June 29th, 2006



If you're not a local, you probably don't know about Zankou Chicken.

This is a shame, because it means, in effect, that you haven't tasted the best, most delicious, crispy, moist, tender chicken-tastic chicken there ever was.

Ah, Zankou Chicken. On the face of it, it looks like any other slightly run-down mom-and-pop hole in the wall type place. My coworker, Crazy Ivan (the one who challenges me to fist fights because the thinks I look like I need it and "is good for blood, stirs up!") says that the decor is reminiscent of Soviet Russia's finest coffee-shops. Certainly the swarthy and unreasonably hairy women behind the counter must also be reminiscent of Soviet Russia's finest. (Don't tell him I said that, he'll want to fight me.) In short, though, Zankou Chicken does not appear to be a garden of earthly delights. Do not let appearances deceive, however.

There are things there other than chicken, it's true - there's tri-tip shawarma and lamb platters. There's even falafel if you're a vegetarian. But the chicken is the main attraction (this is hinted at in the name, though it took several trips before I realized this.) and what an attraction it is.

Go to Zankou Chicken. Order a half a chicken. That's it. You don't need anything else. You'll get a tinfoil bag with half the carcass of a chicken in it, two little tubs of garlic paste, and a few oven-warmed pita; and most of all, an unearthly and delightful aroma wafting out of the bag. It'll only cost you about four bucks, too - or 8 for a whole chicken, which is a great deal for takeout night. If you can, take the bag home. If not, fall upon it with all the ravishing ardor of Tarquin. Note the succulence of the chicken meat, the way the skin is spiced and crispy but the flesh so tender and moist as to render a knife almost unneccessary. But before you tuck into the chicken, properly prepare the pita by generously slathering it with the garlic paste. The garlic paste looks a tad unappealing, like a mealy mayonnaise, almost. Fear not. After preparing the pita; tear out some of the chicken and fill the pita to the rim. It is likely that some of the chicken's juices will run out onto the pita (and your hands) and make it glisten in that way that says, "I am delicious, yet very fatty." It does not lie when it says this.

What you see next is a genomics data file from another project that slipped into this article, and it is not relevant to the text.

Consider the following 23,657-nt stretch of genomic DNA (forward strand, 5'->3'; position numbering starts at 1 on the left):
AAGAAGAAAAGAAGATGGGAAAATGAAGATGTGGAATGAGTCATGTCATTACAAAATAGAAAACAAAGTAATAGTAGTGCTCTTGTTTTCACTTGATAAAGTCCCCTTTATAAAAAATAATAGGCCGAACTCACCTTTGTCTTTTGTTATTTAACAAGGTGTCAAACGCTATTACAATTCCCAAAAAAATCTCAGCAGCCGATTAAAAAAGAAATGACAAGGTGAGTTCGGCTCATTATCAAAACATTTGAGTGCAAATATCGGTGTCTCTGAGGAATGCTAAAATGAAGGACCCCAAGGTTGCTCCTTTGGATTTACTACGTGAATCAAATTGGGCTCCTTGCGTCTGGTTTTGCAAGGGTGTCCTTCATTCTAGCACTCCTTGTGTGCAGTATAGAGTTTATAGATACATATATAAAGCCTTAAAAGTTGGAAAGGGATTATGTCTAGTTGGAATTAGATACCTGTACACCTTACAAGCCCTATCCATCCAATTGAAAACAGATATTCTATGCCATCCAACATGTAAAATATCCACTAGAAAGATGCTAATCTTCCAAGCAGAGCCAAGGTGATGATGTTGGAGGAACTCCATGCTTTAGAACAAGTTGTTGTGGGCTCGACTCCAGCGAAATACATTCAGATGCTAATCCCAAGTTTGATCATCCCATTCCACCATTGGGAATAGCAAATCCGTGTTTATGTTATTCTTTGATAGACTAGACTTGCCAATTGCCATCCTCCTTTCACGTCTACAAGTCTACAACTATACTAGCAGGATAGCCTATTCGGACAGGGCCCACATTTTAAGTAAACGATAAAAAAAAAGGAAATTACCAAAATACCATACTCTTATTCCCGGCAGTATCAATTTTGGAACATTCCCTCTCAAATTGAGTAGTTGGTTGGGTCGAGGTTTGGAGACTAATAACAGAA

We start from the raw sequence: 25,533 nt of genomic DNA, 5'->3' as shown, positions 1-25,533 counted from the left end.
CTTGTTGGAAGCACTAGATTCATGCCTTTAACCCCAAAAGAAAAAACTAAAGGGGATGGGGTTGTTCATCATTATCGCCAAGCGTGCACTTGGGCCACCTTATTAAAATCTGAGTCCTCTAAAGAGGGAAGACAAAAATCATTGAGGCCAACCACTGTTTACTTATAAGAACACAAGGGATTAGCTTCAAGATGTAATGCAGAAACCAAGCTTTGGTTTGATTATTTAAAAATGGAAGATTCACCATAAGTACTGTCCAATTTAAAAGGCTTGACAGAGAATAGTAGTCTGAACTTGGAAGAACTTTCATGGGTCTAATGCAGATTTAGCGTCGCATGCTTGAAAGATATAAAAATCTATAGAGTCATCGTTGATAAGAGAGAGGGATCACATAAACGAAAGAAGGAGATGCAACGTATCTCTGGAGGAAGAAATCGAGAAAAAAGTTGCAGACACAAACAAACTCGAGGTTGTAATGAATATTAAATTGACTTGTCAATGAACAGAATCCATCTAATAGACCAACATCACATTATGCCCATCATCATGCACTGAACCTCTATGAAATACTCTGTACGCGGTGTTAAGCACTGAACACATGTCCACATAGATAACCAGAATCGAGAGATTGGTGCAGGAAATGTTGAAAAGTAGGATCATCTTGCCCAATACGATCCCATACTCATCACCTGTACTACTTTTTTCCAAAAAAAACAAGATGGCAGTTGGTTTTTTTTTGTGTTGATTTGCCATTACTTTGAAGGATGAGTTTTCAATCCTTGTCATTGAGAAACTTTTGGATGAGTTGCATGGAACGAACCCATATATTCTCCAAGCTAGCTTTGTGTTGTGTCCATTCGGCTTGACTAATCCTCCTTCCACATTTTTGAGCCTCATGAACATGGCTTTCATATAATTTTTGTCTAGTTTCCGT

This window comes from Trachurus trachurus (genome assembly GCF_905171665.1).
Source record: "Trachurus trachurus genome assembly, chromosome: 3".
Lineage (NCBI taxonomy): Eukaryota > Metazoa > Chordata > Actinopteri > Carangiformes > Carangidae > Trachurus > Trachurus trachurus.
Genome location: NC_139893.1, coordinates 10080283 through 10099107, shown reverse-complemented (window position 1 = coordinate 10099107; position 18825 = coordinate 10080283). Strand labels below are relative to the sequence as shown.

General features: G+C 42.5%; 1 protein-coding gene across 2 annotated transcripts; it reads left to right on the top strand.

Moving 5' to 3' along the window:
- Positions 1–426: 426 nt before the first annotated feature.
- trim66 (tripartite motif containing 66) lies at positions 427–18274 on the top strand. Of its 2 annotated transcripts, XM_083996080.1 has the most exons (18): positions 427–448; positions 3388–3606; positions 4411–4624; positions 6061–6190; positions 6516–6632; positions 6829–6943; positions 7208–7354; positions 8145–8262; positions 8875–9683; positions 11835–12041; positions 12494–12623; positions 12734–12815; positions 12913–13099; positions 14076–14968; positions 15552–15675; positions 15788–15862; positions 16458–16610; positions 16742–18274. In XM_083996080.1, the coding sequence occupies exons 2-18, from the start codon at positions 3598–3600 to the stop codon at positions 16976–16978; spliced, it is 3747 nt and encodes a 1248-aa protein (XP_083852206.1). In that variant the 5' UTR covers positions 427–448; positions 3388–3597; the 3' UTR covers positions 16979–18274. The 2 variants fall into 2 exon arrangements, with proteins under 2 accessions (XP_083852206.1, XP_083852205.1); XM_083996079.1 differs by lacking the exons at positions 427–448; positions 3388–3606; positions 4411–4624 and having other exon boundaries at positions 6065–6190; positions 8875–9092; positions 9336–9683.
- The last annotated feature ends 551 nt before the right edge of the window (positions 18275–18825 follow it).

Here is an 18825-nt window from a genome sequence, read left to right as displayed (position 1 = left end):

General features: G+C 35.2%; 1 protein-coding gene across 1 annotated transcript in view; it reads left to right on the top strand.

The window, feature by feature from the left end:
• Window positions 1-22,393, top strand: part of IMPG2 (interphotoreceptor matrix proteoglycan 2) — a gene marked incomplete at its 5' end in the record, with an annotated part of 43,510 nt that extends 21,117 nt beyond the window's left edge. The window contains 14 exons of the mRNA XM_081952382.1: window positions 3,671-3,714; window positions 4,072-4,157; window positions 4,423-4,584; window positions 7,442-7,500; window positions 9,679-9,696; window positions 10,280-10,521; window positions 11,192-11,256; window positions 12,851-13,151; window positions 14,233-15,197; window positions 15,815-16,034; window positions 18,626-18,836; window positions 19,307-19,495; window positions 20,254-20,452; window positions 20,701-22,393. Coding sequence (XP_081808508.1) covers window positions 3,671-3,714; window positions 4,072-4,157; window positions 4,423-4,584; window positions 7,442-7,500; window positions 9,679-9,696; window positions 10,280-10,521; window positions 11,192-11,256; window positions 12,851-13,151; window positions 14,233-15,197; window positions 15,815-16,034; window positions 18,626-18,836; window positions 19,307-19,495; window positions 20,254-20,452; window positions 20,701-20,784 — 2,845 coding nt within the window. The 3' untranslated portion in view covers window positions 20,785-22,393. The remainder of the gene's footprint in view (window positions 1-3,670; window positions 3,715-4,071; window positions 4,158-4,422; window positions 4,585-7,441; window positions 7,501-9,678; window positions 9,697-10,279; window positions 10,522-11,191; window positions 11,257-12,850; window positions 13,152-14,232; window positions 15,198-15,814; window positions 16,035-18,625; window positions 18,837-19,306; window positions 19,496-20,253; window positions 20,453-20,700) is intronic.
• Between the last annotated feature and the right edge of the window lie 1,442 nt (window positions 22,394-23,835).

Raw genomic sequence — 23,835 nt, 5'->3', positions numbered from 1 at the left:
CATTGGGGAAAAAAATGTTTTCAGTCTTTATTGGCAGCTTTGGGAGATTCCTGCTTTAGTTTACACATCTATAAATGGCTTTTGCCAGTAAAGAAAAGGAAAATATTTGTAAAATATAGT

Now, fold the pita over, and take a bite. Observe as the crackling spices on the skin blends with the warm soft pita, the piquant and savory garlic paste, and the soft, soft, tender, succulent chicken. You may tell yourself you'll only have some and save the rest for later, but this is a forlorn hope. Like unto Louis Wu's droud, the Zankou chicken is a temptation that no mortal man can easily resist, if he can at all. Know that you are in good company when you lustily consume the rest of the chicken. You probably have two or three pitas, but there will be some chicken left once you're done with them. Do not be ashamed when you suck the flesh from between the chicken's bones, and lick the garlicky goodness from the foil bag and paste-tub. Do not be ashamed when you find yourself hovering around their doors in the morning, waiting for them to open. Or late at night, frustrated at your inability to indulge your craving.

There's a Zankou on Sepulveda and Burbank in Van Nuys, and on Santa Monica and Sepulveda in Santa Monica. Be advised, that although they claim to be open 365 days a year, in fact they do close on Armenian Genocide Day. ( I think they do this out of solidarity with Armenians, rather than in celebration of that black day. I hope.) Therefore, on the day before Armenian Genocide Day, you should stock up.